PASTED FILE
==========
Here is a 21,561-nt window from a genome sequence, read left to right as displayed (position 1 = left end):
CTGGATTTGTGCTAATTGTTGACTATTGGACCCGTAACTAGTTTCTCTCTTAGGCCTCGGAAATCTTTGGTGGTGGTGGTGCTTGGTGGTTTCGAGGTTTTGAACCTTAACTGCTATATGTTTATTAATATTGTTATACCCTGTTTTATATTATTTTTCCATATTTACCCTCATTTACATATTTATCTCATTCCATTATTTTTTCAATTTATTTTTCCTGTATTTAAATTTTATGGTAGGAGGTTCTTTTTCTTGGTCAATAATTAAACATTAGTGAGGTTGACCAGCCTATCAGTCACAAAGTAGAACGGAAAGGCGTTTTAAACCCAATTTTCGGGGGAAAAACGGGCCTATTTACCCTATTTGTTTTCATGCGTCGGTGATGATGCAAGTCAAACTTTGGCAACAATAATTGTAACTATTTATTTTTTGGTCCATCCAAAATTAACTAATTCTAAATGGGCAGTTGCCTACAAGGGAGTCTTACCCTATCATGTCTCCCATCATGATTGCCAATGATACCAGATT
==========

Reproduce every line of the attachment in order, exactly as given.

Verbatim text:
Here is a 21,561-nt window from a genome sequence, read left to right as displayed (position 1 = left end):
CTGGATTTGTGCTAATTGTTGACTATTGGACCCGTAACTAGTTTCTCTCTTAGGCCTCGGAAATCTTTGGTGGTGGTGGTGCTTGGTGGTTTCGAGGTTTTGAACCTTAACTGCTATATGTTTATTAATATTGTTATACCCTGTTTTATATTATTTTTCCATATTTACCCTCATTTACATATTTATCTCATTCCATTATTTTTTCAATTTATTTTTCCTGTATTTAAATTTTATGGTAGGAGGTTCTTTTTCTTGGTCAATAATTAAACATTAGTGAGGTTGACCAGCCTATCAGTCACAAAGTAGAACGGAAAGGCGTTTTAAACCCAATTTTCGGGGGAAAAACGGGCCTATTTACCCTATTTGTTTTCATGCGTCGGTGATGATGCAAGTCAAACTTTGGCAACAATAATTGTAACTATTTATTTTTTGGTCCATCCAAAATTAACTAATTCTAAATGGGCAGTTGCCTACAAGGGAGTCTTACCCTATCATGTCTCCCATCATGATTGCCAATGATACCAGATT